Upon her arrival at Miami, Sanchez attempted to cash the check at a C S branch in that city, but was told she should come to the New Orleans office. On July 17, 1979 Sanchez visited C S in New Orleans and presented her check. Officials of the bank initially refused payment on the ground that Banco Central's account had been closed; they later advised Sanchez that although the account was still open, there were insufficient funds to cover the check. When Sanchez presented the check again a few days later, it was returned to her marked "Refer to maker." C S told Sanchez that because of the turmoil in Nicaragua, it had suspended all payments from the Banco Central account as provided by the Uniform Commercial Code, and that it had been instructed by Dr. Arturo Cruz, the president of Banco Central who assumed office with the installation of the revolutionary junta in mid-July, to stop payments from the account. See Letter from Kenneth E. Moore, President of Citizens and Southern International Bank, to Josefina Najarro de Sanchez, July 20, 1979. Banco Central continues to refuse payment on the check.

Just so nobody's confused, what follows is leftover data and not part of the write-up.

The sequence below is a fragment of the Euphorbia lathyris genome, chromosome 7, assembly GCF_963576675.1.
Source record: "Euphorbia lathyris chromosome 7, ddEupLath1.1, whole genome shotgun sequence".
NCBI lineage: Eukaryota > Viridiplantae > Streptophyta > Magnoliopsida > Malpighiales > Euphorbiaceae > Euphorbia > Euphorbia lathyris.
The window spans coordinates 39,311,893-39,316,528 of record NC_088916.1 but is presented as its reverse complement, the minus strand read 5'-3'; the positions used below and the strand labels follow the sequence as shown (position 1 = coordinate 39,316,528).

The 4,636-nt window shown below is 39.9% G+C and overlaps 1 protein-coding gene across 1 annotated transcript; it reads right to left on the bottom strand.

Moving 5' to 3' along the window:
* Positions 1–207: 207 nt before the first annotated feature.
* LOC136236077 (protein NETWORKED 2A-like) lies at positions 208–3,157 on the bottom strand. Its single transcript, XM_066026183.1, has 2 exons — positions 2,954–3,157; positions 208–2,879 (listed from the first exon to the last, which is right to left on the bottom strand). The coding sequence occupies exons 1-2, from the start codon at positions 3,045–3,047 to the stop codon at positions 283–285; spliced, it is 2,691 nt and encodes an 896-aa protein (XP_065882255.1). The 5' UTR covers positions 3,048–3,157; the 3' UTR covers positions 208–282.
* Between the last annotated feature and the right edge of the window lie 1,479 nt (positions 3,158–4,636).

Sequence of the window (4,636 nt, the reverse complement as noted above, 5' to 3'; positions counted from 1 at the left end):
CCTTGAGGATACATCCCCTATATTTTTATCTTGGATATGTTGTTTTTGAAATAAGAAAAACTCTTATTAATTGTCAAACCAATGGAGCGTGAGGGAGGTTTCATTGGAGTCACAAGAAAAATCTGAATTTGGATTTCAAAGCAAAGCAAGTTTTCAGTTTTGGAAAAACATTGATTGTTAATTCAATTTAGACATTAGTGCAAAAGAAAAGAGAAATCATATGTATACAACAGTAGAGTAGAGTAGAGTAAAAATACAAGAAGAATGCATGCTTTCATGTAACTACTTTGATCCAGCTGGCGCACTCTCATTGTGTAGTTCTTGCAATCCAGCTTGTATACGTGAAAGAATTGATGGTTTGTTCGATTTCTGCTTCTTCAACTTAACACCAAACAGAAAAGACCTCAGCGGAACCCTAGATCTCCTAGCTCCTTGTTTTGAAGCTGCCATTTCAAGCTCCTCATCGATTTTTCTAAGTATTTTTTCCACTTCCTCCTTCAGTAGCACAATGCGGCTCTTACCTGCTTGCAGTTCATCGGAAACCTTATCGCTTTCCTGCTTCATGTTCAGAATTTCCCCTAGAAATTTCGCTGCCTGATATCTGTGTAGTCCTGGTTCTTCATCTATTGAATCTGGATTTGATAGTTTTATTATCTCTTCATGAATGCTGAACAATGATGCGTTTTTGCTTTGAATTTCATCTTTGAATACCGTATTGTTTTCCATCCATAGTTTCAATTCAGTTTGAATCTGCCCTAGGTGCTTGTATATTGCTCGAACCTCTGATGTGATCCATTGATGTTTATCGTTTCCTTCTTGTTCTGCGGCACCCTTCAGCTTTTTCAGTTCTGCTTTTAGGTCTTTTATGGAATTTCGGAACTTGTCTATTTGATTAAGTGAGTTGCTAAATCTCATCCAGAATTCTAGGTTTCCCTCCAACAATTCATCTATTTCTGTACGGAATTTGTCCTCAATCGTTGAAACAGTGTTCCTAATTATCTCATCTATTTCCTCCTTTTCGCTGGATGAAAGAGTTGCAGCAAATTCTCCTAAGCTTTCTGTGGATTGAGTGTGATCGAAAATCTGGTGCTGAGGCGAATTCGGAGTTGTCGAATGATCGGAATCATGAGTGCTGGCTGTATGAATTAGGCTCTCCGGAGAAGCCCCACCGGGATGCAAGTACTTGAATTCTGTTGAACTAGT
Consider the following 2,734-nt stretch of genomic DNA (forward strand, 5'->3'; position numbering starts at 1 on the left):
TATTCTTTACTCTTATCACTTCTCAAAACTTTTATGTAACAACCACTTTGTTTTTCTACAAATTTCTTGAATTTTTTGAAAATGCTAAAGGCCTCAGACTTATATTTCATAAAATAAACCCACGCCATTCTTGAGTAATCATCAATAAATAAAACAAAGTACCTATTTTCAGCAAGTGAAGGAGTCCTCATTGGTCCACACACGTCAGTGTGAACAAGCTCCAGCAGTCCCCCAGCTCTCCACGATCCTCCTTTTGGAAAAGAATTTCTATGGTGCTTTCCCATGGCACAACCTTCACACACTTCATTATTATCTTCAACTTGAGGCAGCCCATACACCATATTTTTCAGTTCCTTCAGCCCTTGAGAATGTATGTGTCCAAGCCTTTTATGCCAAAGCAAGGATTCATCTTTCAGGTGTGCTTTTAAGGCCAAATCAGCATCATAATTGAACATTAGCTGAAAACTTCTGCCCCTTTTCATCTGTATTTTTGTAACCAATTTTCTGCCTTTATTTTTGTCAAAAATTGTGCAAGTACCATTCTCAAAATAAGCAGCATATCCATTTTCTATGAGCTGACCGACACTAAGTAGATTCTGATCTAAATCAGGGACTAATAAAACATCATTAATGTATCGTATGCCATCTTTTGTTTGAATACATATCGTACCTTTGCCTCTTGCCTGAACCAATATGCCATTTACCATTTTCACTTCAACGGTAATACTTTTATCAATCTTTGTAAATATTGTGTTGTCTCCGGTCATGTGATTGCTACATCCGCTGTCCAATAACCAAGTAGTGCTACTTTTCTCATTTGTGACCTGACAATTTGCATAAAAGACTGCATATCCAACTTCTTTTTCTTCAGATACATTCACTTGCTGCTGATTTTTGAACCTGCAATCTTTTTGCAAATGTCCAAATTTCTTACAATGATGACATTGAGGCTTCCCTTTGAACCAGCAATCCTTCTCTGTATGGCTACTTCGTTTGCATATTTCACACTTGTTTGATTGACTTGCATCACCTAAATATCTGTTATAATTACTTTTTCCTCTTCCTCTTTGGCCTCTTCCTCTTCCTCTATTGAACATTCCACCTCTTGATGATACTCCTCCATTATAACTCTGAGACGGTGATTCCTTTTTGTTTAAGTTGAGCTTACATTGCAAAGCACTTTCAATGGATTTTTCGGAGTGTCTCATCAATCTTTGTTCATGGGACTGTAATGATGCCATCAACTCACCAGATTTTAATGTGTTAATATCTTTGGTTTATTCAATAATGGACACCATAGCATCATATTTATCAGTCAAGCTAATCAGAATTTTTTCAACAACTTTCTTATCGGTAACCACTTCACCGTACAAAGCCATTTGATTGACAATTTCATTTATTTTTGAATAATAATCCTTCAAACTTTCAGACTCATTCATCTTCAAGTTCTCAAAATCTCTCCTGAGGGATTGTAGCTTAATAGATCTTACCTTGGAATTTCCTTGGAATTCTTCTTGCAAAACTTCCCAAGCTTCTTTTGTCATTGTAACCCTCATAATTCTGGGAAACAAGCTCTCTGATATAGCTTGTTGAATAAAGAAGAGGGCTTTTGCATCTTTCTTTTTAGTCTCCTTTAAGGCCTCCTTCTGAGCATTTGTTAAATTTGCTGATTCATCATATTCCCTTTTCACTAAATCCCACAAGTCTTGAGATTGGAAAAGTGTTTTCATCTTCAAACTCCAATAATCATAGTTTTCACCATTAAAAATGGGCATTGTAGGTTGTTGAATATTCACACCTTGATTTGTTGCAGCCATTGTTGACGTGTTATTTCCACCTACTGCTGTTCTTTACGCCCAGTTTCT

Sanchez asserts four causes of action against Banco Central: breach of the duty to honor the check; breach of contract; misrepresentation; and conversion. Banco Central responds that it is immune to suit on any of these claims and that the action must be dismissed as to it.
Sanchez asserts three claims against C S: breach of its duty to honor the check; misrepresentation; and negligence. The legal sufficiency of these claims is not at issue on this motion to dismiss by Banco Central.